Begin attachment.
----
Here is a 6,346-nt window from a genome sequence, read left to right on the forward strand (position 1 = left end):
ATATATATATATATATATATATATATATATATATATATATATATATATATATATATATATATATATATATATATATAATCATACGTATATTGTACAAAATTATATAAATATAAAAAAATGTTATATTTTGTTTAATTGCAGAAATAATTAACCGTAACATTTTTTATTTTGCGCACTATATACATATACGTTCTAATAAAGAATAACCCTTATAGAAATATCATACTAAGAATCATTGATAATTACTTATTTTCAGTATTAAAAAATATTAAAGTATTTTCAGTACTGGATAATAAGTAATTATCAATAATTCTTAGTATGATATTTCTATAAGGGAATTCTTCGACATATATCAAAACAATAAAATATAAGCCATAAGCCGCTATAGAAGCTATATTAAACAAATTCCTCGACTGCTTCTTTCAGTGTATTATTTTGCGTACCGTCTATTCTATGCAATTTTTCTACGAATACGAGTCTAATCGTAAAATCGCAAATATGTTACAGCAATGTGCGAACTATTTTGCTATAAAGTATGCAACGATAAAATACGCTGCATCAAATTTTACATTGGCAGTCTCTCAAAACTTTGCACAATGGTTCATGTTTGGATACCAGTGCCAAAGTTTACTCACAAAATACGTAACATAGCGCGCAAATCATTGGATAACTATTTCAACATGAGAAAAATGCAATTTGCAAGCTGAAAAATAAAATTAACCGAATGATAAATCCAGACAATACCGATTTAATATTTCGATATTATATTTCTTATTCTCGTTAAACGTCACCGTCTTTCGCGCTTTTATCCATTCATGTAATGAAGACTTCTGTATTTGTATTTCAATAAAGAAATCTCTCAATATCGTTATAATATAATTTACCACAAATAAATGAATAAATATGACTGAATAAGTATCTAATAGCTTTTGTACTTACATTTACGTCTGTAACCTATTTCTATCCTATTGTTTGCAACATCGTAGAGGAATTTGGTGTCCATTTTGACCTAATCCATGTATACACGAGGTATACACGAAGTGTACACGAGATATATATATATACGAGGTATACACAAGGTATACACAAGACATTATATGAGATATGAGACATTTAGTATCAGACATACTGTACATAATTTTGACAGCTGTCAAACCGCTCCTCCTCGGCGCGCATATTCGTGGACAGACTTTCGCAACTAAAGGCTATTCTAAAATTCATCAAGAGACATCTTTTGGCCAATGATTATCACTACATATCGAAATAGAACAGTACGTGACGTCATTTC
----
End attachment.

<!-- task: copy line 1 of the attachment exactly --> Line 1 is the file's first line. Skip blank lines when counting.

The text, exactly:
Here is a 6,346-nt window from a genome sequence, read left to right on the forward strand (position 1 = left end):